Total Overdose will be dismissed by many as a poor GTA clone, mainly due to its city setting, car driving, violence and bad language, but playing the game is a very different experience to Rockstar's multi-million selling offerings. While not really coming close to GTA in terms of overall game experience, Total Overdose focuses on gunplay, and does it exceedingly well.
The set-up in Total Overdose is a simple one: a young undercover cop (Tommy) is on the verge of taking down a huge drug syndicate in Mexico, but an unfortunate accident puts him out of action. In a Hollywood movie moment, it just so happens that Tommy has a twin brother who's more than capable of stepping into his shoes. The only problem is that Ramiro Cruz 'El Gringo Loco' is an ex-con who likes to do things his own way, so things get a little crazy.
Initially the game is pretty underwhelming, with some ropey looking visuals and generic third-person shooter action. However, A quick run around the training area suddenly reveals the wealth of combat options you have at your disposal, setting up a game that is immense fun and satisfying to play. The number of moves may seem a little daunting, but they're mapped well to the controller, making for some of the best action ever seen in a videogame.
It's fair to say that some of the moves aren't all that original. You've got the slow-mo bullet time diving seen in the likes of Max Payne and Dead to Rights, and the rewind time feature that was used well in the modern Prince of Persia games (and Blinx on Xbox). Copies or not, they're still great fun to use, and they're not all the game has up its sleeve. How about throwing a grenade into a crowd of enemies, slowing down time and then blasting it out of the air with your pistol, sending everyone near the grenade flying? Maybe a bit of action-movie-style jumping out of a fast moving truck moments before it explodes when hitting a target is more your thing?
And there's even more. As well as the 'normal' moves you can earn special moves. A golden gun kills enemies in one shot; the Tornado sends Ramiro into a spin, taking out any enemies hit by his machinegun fire; El Mariachi gives Ramiro two fully loaded guitar cases that take out anything in their path; Mysterioso sends a crazy Mexican wrestler after enemies; the exploding piÃ±ata draws in enemies like bees to honey and then explodes; El Toro makes Ramiro temporarily think he's a Bull, allowing him to ram enemies; and the Sombrero of Death sees a Sombrero wearing skeleton join Ramiro to fight enemies with his explosive armoury of weapons. It's crazy stuff, but all adds to the fun of the game.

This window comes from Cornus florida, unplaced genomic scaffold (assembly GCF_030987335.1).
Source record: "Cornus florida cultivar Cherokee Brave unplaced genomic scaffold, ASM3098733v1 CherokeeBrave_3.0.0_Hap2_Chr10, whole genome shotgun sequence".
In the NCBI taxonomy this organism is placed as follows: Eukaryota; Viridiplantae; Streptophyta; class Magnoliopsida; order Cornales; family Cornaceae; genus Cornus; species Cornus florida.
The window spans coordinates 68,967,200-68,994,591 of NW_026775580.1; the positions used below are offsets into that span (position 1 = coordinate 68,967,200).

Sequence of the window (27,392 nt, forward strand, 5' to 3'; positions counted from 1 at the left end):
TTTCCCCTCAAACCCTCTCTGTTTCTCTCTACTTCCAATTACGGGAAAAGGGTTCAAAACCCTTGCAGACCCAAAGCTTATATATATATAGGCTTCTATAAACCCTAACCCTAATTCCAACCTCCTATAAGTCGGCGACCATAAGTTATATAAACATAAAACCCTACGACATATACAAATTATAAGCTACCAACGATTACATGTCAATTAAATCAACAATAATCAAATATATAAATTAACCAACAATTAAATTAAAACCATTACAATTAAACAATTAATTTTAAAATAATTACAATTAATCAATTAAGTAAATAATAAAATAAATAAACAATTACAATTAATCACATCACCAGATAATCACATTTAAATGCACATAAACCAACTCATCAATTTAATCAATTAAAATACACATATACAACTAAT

All this makes combat in Total Overdose brilliant fun, but there's also a high-score element to it all. You earn points for pulling off combos (essentially the number of kills you can achieve in a row) and for pulling off signature moves (such as killing an enemy with a bazooka while in a slow-mo dive). At the end of each mission you'll be given a score, so there is somewhat of a Tony Hawk's Skater feel to it - just with high powered weaponry rather than skateboards.
The environments are free-roaming to a degree and missions are scattered around, but to make things easier you can jump straight to missions from the game's menu. If there isn't a story mission to choose you'll have to complete a few challenge missions in order to unlock more of the story, but these challenges are rarely dull, usually requiring you to blow up or kill a number of targets. The story itself isn't really the game's strongpoint, but does its job.
As already mentioned, the visuals look a little ropey, but when the action heats up things look far better. Texture work is rough and modelling is simplistic, but the frame rate holds up well and there are some great explosions that send enemies and environmental objects flying. While buildings can't be destroyed, almost everything else can be, including cars, fire hydrants, street stalls and more. The soundtrack fits the lively mood of the game perfectly and the voice acting is solid throughout. I haven't heard of any of the licensed artists who have tracks in the game, but it works well.
Inevitably there are problems. Driving plays a part in a large number of missions, but it just isn't as fun as the on-foot sections. Controls don't feel as good as they do in the GTA games and collisions with other vehicles don't seem right. Enemy AI isn't great either, but there's usually enough of them around to make up for their lack of intelligence. After a while the relentless combat does become a little dull, but it only takes a few nicely pulled off moves to bring a smile back to your face.
Total Overdose came as quite a surprise. Don't buy it expecting the depth of a GTA title or the stunning presentation of an established franchise, and you'll have a great time. Gunplay has rarely been as much fun as it is in Total Overdose, and its over-the-top action from start to finish won me over. If you want a little no-holds-barred, non-stop, exhilarating action, give Total Overdose a try.